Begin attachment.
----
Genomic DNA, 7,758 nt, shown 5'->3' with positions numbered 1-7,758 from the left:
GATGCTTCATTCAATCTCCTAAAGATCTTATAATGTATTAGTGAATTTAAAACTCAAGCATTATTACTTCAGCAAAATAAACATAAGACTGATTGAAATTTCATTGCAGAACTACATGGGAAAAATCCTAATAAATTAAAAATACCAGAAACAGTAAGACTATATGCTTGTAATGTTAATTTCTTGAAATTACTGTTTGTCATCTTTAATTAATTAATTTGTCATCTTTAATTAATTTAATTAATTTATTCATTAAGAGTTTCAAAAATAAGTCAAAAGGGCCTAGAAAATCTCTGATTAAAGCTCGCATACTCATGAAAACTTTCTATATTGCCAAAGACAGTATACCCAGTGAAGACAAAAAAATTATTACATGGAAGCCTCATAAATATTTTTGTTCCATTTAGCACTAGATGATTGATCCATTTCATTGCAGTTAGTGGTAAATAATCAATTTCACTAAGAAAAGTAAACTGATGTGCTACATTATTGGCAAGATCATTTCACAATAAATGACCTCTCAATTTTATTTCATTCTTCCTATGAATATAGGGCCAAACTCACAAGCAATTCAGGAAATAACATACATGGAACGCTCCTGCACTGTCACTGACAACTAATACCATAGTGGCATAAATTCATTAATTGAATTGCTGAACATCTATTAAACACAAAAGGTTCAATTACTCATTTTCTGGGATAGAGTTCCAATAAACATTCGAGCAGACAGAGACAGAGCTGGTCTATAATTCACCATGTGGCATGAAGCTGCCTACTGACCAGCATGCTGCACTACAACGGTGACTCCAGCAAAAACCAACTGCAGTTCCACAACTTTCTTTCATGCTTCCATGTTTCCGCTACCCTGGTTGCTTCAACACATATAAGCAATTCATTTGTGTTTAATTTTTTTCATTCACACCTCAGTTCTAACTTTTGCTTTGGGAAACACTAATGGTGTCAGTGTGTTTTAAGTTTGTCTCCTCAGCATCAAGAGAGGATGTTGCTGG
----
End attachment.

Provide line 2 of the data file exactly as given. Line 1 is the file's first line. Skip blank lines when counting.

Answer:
GATGCTTCATTCAATCTCCTAAAGATCTTATAATGTATTAGTGAATTTAAAACTCAAGCATTATTACTTCAGCAAAATAAACATAAGACTGATTGAAATTTCATTGCAGAACTACATGGGAAAAATCCTAATAAATTAAAAATACCAGAAACAGTAAGACTATATGCTTGTAATGTTAATTTCTTGAAATTACTGTTTGTCATCTTTAATTAATTAATTTGTCATCTTTAATTAATTTAATTAATTTATTCATTAAGAGTTTCAAAAATAAGTCAAAAGGGCCTAGAAAATCTCTGATTAAAGCTCGCATACTCATGAAAACTTTCTATATTGCCAAAGACAGTATACCCAGTGAAGACAAAAAAATTATTACATGGAAGCCTCATAAATATTTTTGTTCCATTTAGCACTAGATGATTGATCCATTTCATTGCAGTTAGTGGTAAATAATCAATTTCACTAAGAAAAGTAAACTGATGTGCTACATTATTGGCAAGATCATTTCACAATAAATGACCTCTCAATTTTATTTCATTCTTCCTATGAATATAGGGCCAAACTCACAAGCAATTCAGGAAATAACATACATGGAACGCTCCTGCACTGTCACTGACAACTAATACCATAGTGGCATAAATTCATTAATTGAATTGCTGAACATCTATTAAACACAAAAGGTTCAATTACTCATTTTCTGGGATAGAGTTCCAATAAACATTCGAGCAGACAGAGACAGAGCTGGTCTATAATTCACCATGTGGCATGAAGCTGCCTACTGACCAGCATGCTGCACTACAACGGTGACTCCAGCAAAAACCAACTGCAGTTCCACAACTTTCTTTCATGCTTCCATGTTTCCGCTACCCTGGTTGCTTCAACACATATAAGCAATTCATTTGTGTTTAATTTTTTTCATTCACACCTCAGTTCTAACTTTTGCTTTGGGAAACACTAATGGTGTCAGTGTGTTTTAAGTTTGTCTCCTCAGCATCAAGAGAGGATGTTGCTGG